Retirement Planning Tips: When Family Members Ask for Help

Portrait of senior woman head to head with her adult granddaughter
Portrait of senior woman head to head with her adult granddaughter

Forty is the new 30, 80 is the new 60. It's great that we are living longer, but the financial challenge of living longer may mean not only planning for extended retirement years, but also caring for an aging parent or adult child in ways that can take a solid bite out of any well-laid financial plans.

A recent study showed that one in five Americans are providing monetary support to a family member -- either a parent, an adult child or both in some instances. One in five might not sound like a lot, but this support is adding up to a $630 billion chunk out of American budgets each year. That's not to mention the missed days of work and emotional stress that supporting family members can bring. We love our families and we will do what we can to support them. But how to help support them and not feel financially overburdened or resentful, that is the challenge we need to overcome. It's not easy because the discussion is often taboo.

Despite the sacrifice, for many of us, second-guessing the impulse to help is not the question. Figuring out how to plan for our family members, as well as ourselves, is. But yet we don't talk about it.

When is the last time you talked about finances? Conversations about financial support most often happen when a family member needs help, not before, and only one in five Americans reports discussing generational money obligations with a financial professional. With older and younger generations, these conversations can be hard, no doubt. But it's better to talk now, than get hit with an unexpected financial request later.

If you're ready to talk (or even if you're not ready), here are some tips to have honest, productive conversations with your parent or child and keep your sanity and (hopefully savings) intact:

Make it a date. Once you've decided to have the conversation, you may be experiencing some trepidation or nerves and that's understandable. If you're having trouble getting started, put a date on your calendar and circle it in red. Prepare for it like you would a business meeting, and outline your thoughts beforehand. A little advance preparation can go along way, especially if you expect the conversation to get heated. By collecting your thoughts and feelings ahead of time, you'll be better equipped to de-escalate and refocus the conversation if necessary.

Be clear. Money conversations can be fraught with tension, especially if the message about financial support is "no" or "not anymore." And there are probably things you think are better left unsaid. But don't take the easy way out here. This is not the time for "maybes" or "we'll see" or "perhaps." Be strong and clear, so to avoid slipping into a situation where you're contributing more than you feel comfortable with for longer than you'd like to.

With kids, ask:
  • What will they be financially responsible for (this includes any debt)?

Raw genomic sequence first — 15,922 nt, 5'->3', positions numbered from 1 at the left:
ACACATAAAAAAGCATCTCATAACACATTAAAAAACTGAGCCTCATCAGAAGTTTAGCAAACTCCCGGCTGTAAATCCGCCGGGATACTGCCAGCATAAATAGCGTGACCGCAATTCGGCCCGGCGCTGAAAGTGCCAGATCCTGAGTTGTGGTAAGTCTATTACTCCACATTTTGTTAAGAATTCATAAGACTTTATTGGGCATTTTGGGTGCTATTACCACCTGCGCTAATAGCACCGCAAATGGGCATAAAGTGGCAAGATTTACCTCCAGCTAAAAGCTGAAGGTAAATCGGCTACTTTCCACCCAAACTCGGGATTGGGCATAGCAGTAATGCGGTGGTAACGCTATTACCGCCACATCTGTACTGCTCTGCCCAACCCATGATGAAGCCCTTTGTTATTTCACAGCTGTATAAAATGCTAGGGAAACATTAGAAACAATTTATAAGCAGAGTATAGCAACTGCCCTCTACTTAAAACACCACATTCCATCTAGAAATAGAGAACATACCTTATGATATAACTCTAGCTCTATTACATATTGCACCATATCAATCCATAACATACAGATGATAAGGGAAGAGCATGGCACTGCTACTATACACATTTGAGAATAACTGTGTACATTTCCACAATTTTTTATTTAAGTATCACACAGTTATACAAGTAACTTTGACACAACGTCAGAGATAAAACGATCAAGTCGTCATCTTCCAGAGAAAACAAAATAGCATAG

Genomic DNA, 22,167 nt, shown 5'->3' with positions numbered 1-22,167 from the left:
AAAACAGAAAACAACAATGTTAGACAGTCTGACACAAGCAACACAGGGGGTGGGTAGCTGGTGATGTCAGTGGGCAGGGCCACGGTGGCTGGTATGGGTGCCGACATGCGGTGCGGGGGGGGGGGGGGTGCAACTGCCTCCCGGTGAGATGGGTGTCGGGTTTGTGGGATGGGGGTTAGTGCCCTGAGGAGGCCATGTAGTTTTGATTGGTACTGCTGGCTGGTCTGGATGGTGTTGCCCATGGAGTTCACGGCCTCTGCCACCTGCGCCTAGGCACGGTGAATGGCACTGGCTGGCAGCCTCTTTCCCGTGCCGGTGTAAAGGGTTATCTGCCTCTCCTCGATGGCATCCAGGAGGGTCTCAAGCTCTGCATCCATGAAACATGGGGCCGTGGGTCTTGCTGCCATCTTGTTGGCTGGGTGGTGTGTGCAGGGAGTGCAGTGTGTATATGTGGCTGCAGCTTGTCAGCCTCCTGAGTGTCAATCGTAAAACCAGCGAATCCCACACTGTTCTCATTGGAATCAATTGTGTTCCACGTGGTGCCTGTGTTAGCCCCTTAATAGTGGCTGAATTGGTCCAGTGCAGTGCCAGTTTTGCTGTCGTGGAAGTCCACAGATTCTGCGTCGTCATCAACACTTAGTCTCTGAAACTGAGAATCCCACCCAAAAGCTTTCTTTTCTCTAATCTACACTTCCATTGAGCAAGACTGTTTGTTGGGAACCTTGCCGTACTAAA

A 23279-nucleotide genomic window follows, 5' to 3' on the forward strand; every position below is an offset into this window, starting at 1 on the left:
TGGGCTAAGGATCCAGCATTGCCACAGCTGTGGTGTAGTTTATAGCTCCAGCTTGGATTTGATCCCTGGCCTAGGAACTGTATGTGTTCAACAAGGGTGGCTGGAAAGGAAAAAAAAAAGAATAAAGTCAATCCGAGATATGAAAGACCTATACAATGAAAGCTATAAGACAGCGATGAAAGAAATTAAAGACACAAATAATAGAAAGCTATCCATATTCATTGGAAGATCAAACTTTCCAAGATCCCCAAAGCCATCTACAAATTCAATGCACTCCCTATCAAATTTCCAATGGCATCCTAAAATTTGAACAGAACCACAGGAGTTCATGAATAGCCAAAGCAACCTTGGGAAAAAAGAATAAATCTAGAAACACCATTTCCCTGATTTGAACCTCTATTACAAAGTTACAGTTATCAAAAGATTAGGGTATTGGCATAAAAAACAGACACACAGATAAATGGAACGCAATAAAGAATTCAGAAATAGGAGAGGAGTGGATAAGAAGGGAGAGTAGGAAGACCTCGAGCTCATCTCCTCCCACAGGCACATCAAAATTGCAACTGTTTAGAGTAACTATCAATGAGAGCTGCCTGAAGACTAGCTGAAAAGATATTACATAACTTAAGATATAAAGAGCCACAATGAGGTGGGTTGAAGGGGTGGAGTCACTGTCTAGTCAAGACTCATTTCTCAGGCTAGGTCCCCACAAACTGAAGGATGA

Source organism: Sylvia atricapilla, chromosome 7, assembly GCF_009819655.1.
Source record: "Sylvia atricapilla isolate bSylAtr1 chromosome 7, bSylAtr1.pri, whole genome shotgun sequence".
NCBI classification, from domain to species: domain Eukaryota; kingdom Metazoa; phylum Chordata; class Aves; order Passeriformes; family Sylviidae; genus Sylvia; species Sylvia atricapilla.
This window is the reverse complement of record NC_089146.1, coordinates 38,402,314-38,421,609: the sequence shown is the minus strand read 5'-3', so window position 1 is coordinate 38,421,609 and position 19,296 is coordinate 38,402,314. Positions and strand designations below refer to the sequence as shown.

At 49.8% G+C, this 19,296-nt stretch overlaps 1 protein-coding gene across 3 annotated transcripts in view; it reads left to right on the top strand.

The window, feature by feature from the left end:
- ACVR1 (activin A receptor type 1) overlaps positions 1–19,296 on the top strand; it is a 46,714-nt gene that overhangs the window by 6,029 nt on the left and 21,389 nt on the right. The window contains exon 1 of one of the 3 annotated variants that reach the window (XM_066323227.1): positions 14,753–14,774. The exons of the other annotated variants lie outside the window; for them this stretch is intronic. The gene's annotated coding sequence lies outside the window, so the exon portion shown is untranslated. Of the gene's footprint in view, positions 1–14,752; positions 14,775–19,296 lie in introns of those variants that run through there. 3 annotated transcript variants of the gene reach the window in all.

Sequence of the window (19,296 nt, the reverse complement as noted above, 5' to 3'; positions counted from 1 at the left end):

• What are you willing to help out with and for exactly how long?
  • What is their plan for getting out on their own?
  • How are they saving and investing for their future?
  • What is their timeframe for financial independence?
  • With parents, ask:
    • What are their plans for retirement (living on their own, down sizing, moving in with you, residential care)?

  • What is in place in terms of estate planning, insurance policies and retirement savings?
  • Do they have enough invested to drawdown retirement accounts or a plan to generate income that will support their lifestyle and if not, what do they expect they'll need from you?
  • What are their late-in-life and end-of-life wishes, including specific medical directives?
  • Get support. Take care not to gang up or encourage family and friends to take sides, but do make sure you have the necessary emotional support to conduct the conversation and follow through with your convictions. Parent-child bonds are incredibly strong, so these conversations can bring out a lot of emotions for those involved -- relief, resentment, pride, guilt, fear and more.

    If you're helping or planning to help a mother, father or both, consider your siblings if you have any. Perhaps there is no need for all the pressure to be on your shoulders. Make it a family effort, as much as possible, to rally help all around.

    And if you have an existing relationship with a registered investment advisor or a financial planner, talk to them about your situation. They deal with money every day, and often hear about the family dynamics that can go with it. They can provide helpful advice as you think about ways to approach a loved one.

    Don't neglect your own financial future. Taking care of aging parents or a child, especially if you're getting close to your own retirement, can be an expensive setback personally, as well as financially. If you're Gen X or a Boomer, consider this: Kids can always try to take out student loans, but there's no loan you can take out for retirement. If you're a millennial, consider this: Time is on your side, so even if you're helping mom or dad, set aside $10 or $100 each month and watch it add up over time. Keep your own financial situation front-of-mind. It's not selfish... it's smart.

    Tomorrow begins today -- so talk and plan together now to make the best financial decisions for you and your family. You won't regret taking the first step. It could just keep your retirement on track.

    TD Ameritrade, Inc., member FINRA/SIPC. Stock investing is subject to risks, including risk of loss. Commentary provided for educational purposes only. Past performance of a security, strategy, or index is no guarantee of future results or investment success.

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